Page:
A museum in London is stepping in around the world to help preserve musical instruments in danger of disappearing from their native cultures.
Methods of building ancient instruments are being recorded
The Horniman museum in Forest Hill, London, has acquired around 7,000 instruments in total and recently opened an exhibition to display some of the rarest.
The instruments are in danger of dying out for two reasons, the museum's curator, Margaret Birley, told BBC World Service's The World Today programme.
"[There are] those instruments that are going to fall out of fashion, and those instruments that have been taken away people's cultures because of changes in political regimes," she said.
"In the latter category, we can think of some of the instruments from Afghanistan which are displayed here."
These include Afghanistan's national instrument, the rubab, outlawed by the Taleban when they banned the playing of musical instruments in the 1990s.
The rebab is regarded in the country as the "gateway to the soul".
Another instrument in danger of disappearing due to cultural pressures is the guqin, from China.
The guqin stopped being played during the country's Cultural Revolution, as it was associated with elements not approved of by the regime.
Kazakhstan is trying to re-establish its culture after the fall of the USSR
It was considered "too intellectual", Ms Birley said, although she added it was now becoming more popular again.
The Horniman gallery displays instruments along three themes - the way instruments are used during the course of human life, the way they have been invented and played, and how they have travelled between continents.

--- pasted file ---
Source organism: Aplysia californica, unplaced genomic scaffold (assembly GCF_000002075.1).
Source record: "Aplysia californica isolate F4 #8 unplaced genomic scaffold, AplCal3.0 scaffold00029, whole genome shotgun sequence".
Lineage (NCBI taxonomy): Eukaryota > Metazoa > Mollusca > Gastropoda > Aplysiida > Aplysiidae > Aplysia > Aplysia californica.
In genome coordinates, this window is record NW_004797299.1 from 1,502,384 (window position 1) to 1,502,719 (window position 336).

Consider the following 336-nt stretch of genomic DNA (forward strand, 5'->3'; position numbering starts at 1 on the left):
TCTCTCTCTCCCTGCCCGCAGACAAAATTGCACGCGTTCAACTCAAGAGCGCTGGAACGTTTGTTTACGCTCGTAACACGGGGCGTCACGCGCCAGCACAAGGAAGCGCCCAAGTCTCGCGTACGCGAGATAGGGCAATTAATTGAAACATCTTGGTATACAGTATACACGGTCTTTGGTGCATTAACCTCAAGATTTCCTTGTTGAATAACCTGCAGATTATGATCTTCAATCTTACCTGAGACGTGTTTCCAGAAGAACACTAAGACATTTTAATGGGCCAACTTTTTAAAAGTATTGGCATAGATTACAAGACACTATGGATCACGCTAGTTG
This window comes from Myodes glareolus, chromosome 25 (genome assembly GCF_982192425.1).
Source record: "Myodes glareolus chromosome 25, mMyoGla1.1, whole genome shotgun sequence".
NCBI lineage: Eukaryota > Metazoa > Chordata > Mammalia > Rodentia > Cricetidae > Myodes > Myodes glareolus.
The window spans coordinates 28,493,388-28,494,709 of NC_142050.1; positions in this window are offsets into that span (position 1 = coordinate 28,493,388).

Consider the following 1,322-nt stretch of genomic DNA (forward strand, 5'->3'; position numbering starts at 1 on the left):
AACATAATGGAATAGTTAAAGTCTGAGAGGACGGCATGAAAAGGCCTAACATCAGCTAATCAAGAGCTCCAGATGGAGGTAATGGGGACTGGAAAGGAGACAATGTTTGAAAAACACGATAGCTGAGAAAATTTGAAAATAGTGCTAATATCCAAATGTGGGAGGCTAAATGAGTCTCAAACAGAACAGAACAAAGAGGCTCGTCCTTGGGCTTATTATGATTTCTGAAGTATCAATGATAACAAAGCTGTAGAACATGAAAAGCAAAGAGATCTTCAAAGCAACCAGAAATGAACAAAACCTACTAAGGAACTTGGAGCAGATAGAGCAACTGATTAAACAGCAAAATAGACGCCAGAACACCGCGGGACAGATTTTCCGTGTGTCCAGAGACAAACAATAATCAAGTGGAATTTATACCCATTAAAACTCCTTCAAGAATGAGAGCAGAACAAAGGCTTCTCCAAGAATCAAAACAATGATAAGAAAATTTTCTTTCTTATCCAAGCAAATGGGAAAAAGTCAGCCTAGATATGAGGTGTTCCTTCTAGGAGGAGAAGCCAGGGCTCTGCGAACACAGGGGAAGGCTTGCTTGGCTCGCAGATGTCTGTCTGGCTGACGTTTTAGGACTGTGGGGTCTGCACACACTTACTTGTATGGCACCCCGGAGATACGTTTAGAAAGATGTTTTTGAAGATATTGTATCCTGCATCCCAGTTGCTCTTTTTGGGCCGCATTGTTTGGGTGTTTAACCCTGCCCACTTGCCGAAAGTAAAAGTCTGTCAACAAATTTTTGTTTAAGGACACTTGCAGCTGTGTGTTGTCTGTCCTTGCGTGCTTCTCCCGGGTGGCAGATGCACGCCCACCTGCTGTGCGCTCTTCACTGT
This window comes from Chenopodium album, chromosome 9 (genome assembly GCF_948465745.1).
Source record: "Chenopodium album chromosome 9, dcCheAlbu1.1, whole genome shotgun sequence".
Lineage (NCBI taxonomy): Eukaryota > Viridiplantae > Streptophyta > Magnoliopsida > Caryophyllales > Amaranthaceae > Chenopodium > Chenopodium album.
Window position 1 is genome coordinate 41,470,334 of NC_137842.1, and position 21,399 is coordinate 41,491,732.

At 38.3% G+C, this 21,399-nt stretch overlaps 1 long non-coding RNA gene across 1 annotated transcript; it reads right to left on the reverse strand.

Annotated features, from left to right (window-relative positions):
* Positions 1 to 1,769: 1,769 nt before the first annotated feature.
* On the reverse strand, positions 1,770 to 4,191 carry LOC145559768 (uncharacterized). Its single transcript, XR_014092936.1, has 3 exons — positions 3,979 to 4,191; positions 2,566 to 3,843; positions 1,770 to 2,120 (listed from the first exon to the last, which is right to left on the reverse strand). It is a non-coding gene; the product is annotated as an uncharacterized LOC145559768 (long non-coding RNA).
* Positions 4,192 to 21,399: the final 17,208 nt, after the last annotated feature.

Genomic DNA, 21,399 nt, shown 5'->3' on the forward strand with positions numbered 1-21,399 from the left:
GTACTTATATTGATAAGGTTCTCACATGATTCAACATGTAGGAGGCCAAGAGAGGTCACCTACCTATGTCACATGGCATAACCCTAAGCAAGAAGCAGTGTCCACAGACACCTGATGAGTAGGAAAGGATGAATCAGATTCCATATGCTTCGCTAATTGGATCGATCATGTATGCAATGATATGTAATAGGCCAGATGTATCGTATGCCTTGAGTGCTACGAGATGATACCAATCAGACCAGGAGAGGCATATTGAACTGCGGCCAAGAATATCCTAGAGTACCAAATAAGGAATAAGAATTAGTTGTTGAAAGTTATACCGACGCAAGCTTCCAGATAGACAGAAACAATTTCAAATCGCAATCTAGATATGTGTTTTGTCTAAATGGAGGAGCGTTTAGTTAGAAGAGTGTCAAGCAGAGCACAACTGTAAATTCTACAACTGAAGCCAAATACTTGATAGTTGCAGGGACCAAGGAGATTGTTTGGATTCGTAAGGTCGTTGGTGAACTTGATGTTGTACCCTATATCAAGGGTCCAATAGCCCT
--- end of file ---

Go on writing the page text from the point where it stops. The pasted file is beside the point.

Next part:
"We integrate our collecting operations with museum policy," Ms Birley said.
"Traditionally not many museums in this country have had collections made of instruments from the republics of the former Soviet Union.
"So I've been collecting in places like Belarus, and Russia and Uzbekistan, to try and fill some of the gaps in the collection."
As well as collecting, the museum has also begun documenting all the stages of building the instruments, so it will be possible to construct them again in the future.
"Normally we work with musicians in the country who can take us to the best musical instrument-makers," Ms Birley said.
"When we acquire musical instruments we usually interview the makers and talk to them about the manufacturing techniques."
Music has been revived in Afghanistan after the Taleban's fall
This process included the use of various recording materials to ensure no aspect of the preparation was missed, Ms Birley added.
"We take video cameras and tape recorders, so we can make recordings of the instruments being performed and document some of the performance techniques," she said.
"We also want to capture some of the cultural context of the performance."